Book launch at Parliament: Hell or High Water: New Zealand Merchant Seafarers Remember the War

  • Helen Clark
Prime Minister

It’s a great pleasure for me to launch Hell or High Water: New Zealand Seafarers Remember the War.

Since 2000, historians in the Ministry for Culture and Heritage have been interviewing New Zealanders who served in World War Two. These interviews are being published in a series of oral histories which give us a very clear picture of what it was like to be caught up in those momentous events of sixty years ago.

This oral history project originated back in 2000 when I returned from the 85th anniversary of the Gallipoli landings.

Thanks to Maurice Shadbolt and documentary film makers, some of the memories of Gallipoli veterans had been recorded; but we have very little oral history of those who served in France, Belgium, and other theatres in World War One.

It seemed to me that it was imperative to make a big effort to record the memories of our World War Two veterans – the youngest of whom by then were already in their mid seventies.

Five years later, we’ve already released four books of interviews, with veterans from the campaigns in Crete, Italy, and North Africa, and also with former prisoners of war. And we’ve now embarked on the ‘From Memory’ programme. This oral history project enables us to collect more of our stories from the Second World War, and other conflicts in which New Zealand has been involved. The ‘From Memory’ programme also assists people in the community to record their own interviews with war veterans. I understand that the first of the interviews from the community has been completed and will soon be taken into the From Memory collection that will be housed in the Oral History Centre at the Alexander Turnbull Library.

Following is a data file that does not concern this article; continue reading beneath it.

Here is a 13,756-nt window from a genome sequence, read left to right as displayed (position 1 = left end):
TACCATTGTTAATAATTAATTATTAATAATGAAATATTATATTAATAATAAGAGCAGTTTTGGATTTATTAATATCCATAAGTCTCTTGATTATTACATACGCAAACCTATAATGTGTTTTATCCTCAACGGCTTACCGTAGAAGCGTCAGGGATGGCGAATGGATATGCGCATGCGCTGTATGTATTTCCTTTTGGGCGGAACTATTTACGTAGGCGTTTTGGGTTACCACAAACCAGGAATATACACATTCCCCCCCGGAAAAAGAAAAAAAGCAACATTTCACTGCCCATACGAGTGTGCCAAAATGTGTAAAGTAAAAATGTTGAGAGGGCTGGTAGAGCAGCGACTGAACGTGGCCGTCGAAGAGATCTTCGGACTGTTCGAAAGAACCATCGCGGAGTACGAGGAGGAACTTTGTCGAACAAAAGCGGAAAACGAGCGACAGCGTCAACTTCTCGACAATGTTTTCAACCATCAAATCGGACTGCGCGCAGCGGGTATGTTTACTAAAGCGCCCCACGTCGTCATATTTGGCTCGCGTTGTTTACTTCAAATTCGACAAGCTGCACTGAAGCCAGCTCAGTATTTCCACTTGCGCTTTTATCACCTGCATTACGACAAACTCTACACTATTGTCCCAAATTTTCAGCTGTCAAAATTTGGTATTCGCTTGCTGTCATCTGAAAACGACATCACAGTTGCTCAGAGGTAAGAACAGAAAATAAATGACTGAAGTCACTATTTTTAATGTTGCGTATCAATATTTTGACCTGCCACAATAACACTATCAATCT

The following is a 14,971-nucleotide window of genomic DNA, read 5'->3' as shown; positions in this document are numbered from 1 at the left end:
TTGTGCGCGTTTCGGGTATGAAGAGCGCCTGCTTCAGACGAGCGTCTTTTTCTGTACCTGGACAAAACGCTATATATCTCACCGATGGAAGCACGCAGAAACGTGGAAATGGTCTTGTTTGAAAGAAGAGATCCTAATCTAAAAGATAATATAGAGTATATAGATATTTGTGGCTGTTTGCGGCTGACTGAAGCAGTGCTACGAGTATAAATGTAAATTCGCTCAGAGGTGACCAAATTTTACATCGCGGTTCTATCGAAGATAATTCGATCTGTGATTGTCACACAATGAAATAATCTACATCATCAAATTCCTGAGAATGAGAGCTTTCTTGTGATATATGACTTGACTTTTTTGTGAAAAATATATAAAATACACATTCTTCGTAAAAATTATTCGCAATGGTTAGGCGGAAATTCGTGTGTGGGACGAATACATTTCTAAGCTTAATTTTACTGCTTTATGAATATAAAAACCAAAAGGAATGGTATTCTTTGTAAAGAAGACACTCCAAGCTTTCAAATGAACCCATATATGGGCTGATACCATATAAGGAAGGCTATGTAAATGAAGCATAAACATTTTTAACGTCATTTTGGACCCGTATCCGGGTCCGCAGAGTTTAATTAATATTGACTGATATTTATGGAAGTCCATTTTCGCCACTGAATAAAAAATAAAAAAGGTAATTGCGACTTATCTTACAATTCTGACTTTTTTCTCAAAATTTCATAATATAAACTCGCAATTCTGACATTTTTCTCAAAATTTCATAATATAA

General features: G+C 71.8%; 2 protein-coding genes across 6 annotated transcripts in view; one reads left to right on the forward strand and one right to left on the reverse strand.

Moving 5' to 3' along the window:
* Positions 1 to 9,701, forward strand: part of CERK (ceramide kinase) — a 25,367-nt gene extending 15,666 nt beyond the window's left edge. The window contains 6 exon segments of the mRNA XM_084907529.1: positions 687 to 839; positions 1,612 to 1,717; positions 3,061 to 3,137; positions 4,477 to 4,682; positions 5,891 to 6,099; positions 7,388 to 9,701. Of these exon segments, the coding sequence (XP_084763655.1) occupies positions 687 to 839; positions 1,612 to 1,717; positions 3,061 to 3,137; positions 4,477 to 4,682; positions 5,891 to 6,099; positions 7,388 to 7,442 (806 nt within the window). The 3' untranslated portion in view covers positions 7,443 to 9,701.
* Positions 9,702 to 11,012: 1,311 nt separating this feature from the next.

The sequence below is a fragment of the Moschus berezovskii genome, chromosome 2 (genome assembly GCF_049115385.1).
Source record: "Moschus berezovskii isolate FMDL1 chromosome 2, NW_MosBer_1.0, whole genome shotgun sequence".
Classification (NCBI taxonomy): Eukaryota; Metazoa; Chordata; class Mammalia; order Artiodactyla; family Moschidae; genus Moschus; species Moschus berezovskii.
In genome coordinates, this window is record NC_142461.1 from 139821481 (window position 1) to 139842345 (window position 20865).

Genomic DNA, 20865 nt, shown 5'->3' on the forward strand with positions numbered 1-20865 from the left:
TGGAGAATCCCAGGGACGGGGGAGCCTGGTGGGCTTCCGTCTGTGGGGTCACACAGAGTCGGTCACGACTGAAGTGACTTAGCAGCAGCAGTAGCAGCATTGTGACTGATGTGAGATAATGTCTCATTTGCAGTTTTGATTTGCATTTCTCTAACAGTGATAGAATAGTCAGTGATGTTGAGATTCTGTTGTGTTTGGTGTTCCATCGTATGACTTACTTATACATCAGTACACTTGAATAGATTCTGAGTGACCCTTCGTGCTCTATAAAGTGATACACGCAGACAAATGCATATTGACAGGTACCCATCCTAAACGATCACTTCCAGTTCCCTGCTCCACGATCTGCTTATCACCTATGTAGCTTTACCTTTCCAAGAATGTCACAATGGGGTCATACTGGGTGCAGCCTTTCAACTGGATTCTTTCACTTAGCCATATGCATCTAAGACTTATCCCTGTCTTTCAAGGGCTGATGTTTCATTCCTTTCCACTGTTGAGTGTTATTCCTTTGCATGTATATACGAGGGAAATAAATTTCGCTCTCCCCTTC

The book I am launching today tells us the stories of another group of people who served in the war. Hell or High Water: New Zealand Merchant Seafarers Remember the War takes us into the world of fifteen New Zealand merchant seafarers, and I am particularly delighted to see so many of them here today.

Several thousand New Zealanders served in the Merchant Navy during the war. Their work was so essential to the Allies’ war effort that the Merchant Navy was effectively regarded as the ‘fourth service’ alongside the army, navy and air force.

Merchant seafarers sailed ships delivering military equipment, and taking troops to and from the battlefields. They ferried vital cargoes of food, fuel, and raw materials across vast oceans. The 12,000 mile lifeline between New Zealand and the United Kingdom kept our economy going, and it helped feed our British allies too: during the war, we sent 2 million tons of meat, 1.3 million tons of butter and cheese, and 4 million bales of wool.

No other group of New Zealand civilians faced the risks our merchant seafarers faced during wartime. All of these men were civilians, not soldiers. Just by doing their jobs, the seafarers often found themselves in the front lines of the war at sea. Their ships were torpedoed or bombed; and survivors could spend days or weeks in lifeboats awaiting a rescue. Over 130 seafarers lost their lives and at least 128 were taken prisoner, including Bill Hall, whose story is in the book.